If you like Ruess' prints and postcards they are now available from his family.

Enjoy your weekend and spend some time in a natural landscape if you can.

Q is for...


Little Cottonwood is a shorter wider canyon than Big Cottonwood.  The differences are visible right away as the granite cliffs tower over the road as soon as you enter the Little Cottonwood.


Largestonecutwithlayerofquartz At the mouth of Little Cottonwood Canyon is the little known Temple Quarry Nature Hike. Here you see Smith and Camille checking out the two large stones left by the quarrymen of the 1850s. This Quarry site is where granite stones were harvested for the Salt Lake Temple and the Utah State Capital. The stone is actually Quartz monzonite which is very similar to granite but has a different ratio of Quartz to feldspar minerals (granite contains more Quartz).  The quarried stone on the right shows the layers of Quartz clearly visible between the outer smooth surfaces. Scroll to the bottom of this site to see a good picture of the Quarry in action.  The picture below shows finger size holes along the edge of a stone where the quarrymen drilled in metal shafts along a natural crack. The shafts would act as wedges so that when the stone was hit with a sledge hammer it would cleave along that line. (This is a bit of an oversimplification but you get the idea, right?)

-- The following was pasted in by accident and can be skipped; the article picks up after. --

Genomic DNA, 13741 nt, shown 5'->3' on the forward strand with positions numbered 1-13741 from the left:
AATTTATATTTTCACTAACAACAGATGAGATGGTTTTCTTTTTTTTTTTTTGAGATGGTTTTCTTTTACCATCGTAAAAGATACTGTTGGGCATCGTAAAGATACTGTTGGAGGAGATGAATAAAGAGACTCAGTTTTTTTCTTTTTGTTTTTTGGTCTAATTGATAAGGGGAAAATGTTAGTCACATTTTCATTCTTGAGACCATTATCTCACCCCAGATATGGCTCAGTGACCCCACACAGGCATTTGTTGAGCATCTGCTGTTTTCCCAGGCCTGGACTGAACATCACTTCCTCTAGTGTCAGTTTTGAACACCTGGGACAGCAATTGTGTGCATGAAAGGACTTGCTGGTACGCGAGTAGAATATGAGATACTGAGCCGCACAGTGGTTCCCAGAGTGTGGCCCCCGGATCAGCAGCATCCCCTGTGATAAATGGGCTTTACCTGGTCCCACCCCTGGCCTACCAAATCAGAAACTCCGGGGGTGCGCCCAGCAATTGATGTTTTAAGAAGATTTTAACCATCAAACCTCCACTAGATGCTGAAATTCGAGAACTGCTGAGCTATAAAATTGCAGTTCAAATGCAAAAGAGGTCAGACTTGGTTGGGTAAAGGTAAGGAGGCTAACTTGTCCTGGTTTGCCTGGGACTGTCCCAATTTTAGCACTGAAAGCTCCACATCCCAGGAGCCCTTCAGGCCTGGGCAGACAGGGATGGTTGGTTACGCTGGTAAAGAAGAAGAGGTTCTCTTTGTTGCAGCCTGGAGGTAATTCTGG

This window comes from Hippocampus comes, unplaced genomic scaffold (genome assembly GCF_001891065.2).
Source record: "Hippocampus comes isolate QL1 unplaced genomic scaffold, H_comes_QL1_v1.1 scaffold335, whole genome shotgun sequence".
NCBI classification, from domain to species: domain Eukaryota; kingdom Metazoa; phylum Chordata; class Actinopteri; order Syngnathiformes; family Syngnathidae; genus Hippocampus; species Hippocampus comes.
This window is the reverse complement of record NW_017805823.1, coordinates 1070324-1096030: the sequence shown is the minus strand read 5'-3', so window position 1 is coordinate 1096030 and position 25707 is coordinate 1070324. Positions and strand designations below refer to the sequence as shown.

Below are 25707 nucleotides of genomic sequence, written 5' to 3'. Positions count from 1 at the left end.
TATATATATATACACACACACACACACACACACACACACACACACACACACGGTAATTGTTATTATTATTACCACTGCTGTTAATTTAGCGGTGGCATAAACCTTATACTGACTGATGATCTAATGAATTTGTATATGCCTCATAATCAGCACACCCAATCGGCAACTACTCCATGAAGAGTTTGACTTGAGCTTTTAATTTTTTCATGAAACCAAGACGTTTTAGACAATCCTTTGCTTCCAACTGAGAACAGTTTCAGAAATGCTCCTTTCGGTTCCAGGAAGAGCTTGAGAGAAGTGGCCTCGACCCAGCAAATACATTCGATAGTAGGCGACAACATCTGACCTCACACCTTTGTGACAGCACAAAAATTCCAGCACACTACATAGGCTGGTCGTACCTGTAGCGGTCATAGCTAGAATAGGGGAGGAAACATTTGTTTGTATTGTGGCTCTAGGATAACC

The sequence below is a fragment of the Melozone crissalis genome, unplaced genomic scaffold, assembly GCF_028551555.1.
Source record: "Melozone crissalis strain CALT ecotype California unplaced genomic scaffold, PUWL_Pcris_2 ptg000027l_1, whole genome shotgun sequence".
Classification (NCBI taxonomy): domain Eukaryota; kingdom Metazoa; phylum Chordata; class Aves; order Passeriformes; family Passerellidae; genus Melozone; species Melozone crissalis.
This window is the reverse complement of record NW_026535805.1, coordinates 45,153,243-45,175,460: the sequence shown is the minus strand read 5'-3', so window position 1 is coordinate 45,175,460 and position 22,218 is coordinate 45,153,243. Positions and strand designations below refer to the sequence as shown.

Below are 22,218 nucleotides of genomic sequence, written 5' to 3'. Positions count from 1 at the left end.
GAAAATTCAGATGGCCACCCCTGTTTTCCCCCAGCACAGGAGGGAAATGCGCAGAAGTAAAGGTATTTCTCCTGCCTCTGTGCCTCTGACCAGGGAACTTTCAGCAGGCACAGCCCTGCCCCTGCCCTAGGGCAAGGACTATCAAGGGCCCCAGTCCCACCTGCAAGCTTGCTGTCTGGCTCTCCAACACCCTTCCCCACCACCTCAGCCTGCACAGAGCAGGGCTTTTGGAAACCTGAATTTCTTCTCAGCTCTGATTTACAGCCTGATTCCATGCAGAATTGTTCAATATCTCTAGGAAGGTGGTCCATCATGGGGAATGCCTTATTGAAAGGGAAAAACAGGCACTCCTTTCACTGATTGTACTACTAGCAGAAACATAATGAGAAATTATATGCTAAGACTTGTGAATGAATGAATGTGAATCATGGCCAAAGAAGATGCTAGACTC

Glacialrockcreekbed The nature trail is a short hike, but it's mostly shaded and runs along a dry creek bed that is still full of glacial stones.  After spending too much time looking for the trail we found it right where we started...to the right off the parking lot. (Don't ask.) But, it was a nice day to be outdoors and we had had a hearty breakfast at the Fork Lift Restaurant in Snowbird beforehand. My Trekking Sock came along on the journey and I even found time for some extreme knitting.


Today is Susan’s birthday.  She's away for a family vacation, but you could still leave her a Happy Birthday comment.